Traffic & Parking

The programming information for the re-enactment warned us to beware traffic congestion and troubles parking, but we didn’t have any troubles at all. Perhaps it was the virtue of a Sunday afternoon, or that it wasn’t quite the sesquicentennial (more on that in a bit) but we made it to Perryville quickly and easily, and the uniformed gentlemen guided us straight to parking.

A Few More Notes

  • The battlefield is BIG. And not only is the battlefield big, but the entirety of the Perryville State Historic Site is big. The soldiers at the actual Battle of Perryville had trouble navigating the terrain, and you will too if you don’t wear good walking shoes. Heck, you might have trouble if you don’t wear good walking shoes, we had a bit of trouble walking sideways across the hills, and up the hills, and down the hills. But it really does make you appreciate just how easily an entire army might sneak up on you from atop a ridge.
  • We had a BEAUTIFUL day to go watch the re-enactment, warm in the sunshine, cool and breezy in the shade. But, as we all know, Kentucky weather is notoriously fickle and the battle will go off sun, rain, or snow. The reenactors this year had to spend the night in below 40-degree temperatures in their Civil War Camps and the Battle itself was fought during one of the worst droughts in Kentucky history, so be prepared.
  • On that note, you may also want to bring a chair. Some of the folks had picnic blankets and stadium chairs, and a great vantage point to watch from. Bear in mind however, you will be dragging that chair with you everywhere you roam across the park.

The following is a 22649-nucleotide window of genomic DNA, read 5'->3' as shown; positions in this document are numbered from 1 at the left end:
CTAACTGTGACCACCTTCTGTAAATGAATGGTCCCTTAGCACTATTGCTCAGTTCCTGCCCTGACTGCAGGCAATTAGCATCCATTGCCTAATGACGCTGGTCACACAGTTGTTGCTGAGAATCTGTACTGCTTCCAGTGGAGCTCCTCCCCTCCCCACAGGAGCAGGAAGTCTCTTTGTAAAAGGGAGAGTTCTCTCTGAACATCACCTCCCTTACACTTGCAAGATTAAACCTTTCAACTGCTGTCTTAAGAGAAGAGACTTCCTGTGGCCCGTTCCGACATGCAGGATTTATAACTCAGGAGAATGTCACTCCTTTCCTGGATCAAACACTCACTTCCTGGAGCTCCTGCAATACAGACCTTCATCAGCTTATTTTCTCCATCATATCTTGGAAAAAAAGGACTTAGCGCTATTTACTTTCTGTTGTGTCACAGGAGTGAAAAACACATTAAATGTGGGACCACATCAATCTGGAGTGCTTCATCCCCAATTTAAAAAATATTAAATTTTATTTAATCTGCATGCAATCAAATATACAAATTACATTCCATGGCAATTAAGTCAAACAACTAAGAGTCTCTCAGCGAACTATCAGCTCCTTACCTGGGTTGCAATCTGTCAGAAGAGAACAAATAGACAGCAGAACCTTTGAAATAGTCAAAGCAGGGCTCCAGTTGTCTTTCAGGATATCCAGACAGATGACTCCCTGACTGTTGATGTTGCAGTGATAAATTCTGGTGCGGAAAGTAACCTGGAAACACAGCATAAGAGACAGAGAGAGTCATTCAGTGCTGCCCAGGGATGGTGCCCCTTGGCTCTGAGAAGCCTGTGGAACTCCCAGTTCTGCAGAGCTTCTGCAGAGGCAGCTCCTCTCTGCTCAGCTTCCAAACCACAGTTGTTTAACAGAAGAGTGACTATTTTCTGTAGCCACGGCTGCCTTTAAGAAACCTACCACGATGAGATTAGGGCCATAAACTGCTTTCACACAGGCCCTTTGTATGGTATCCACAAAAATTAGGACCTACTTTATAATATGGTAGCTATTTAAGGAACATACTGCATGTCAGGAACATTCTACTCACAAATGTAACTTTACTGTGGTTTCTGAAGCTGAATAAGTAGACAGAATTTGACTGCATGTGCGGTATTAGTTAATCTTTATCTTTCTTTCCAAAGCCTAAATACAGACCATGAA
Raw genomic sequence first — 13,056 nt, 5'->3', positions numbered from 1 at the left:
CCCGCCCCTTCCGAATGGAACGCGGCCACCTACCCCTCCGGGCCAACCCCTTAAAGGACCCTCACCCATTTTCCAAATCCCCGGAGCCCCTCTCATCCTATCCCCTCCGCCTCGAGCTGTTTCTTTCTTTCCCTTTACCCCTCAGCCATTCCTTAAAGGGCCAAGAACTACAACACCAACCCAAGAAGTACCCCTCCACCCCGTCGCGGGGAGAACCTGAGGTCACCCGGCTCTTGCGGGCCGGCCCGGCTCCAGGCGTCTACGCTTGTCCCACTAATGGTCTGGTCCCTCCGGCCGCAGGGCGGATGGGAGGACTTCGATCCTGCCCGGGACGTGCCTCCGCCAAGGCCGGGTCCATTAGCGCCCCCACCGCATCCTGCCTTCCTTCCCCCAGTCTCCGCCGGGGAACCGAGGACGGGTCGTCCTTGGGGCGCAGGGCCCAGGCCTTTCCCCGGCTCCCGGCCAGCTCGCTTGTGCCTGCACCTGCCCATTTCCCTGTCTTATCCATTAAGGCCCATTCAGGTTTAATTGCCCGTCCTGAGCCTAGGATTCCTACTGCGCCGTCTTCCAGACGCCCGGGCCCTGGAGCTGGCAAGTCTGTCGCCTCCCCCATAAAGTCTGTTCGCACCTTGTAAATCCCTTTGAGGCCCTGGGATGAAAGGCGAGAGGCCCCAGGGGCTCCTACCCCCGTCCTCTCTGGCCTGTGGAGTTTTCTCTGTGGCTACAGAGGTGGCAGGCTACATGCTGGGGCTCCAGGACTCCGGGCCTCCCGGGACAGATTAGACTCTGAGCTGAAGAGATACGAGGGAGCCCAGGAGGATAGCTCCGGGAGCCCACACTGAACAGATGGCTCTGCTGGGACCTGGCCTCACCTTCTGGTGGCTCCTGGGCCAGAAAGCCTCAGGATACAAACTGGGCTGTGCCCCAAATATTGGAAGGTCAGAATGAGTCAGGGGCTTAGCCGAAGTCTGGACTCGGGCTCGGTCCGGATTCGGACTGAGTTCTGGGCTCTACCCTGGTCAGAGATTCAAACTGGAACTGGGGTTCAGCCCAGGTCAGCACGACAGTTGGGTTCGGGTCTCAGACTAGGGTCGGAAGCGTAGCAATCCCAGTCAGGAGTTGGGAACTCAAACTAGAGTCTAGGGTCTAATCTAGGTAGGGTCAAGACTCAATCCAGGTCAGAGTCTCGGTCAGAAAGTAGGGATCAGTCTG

• If you’re easily startled by loud noises, here’s your warning: there are guns and cannons, and they make loud, startling noises. When the cannon went off the first time, there wasn’t a single person in the crowd who didn’t yelp or jump. And when the cannon kept going off, people continued to be startled by it, along with their pets.
  • Which brings me to another note: yes, you can bring your friendly dog, but there are lots of horses and children running around, and loud noises like I said, so it might be wise to bring your dog only if he/she has a zen-like demeanor and wonderful social skills.


(yeah, I made up a word, so what?)

The best part about going to a Civil War Battle re-enactment is interacting with the reenactors- say that 5 times fast. We chatted with a few fellas from the Union company, one of whom was clearly brave, because he let Blair aim his rifle! The reenactors WANT you to come talk to them and ask lots of questions and they really know their stuff. They can tell you all about how the soldiers lived, trained, and fought; what their families were doing back home; and plenty of other great history and culture tidbits from the 1860s. You can check out the camps they set up (and yes, live in during the reenactments) and shop for re-creations of artifacts from the time period. I’m actually still upset we didn’t wear our hoop-skirts for the occasion…

The Sesquicentennial

No, I did not just make up another word, honest- go check out Webster‘s! If you didn’t know it already, we are in the midst of the Civil War Sesquicentennial, aka the 150th Anniversary of the American Civil War. Fort Sumter has already commemorated the event along with many other Civil War battle sites and history sites. Perryville will be honoring its sesquicentennial next year, and they let us know it will be a BIG EVENT. Re-enacting companies will be coming in from all over the country to lend a hand to the authenticity of the battle, and over 6,000 soldiers are expected! The dates are already set for next year’s festivities, and you can bet that traffic and parking may not be as easy to come by for next year’s event. However, if you do go, you will most definitely be treated to a unique and exciting experience, that though it may come from a dark period in our history, will surely put a smile on your face.

Wait! There’s More!

Check out these photos of our trip from My Old Kentucky Road Trip’s guest photographer, Elliott Hess:

We have more photos from the Battle of Perryville re-enactment over on our Flickr Photostream or you can visit for more information.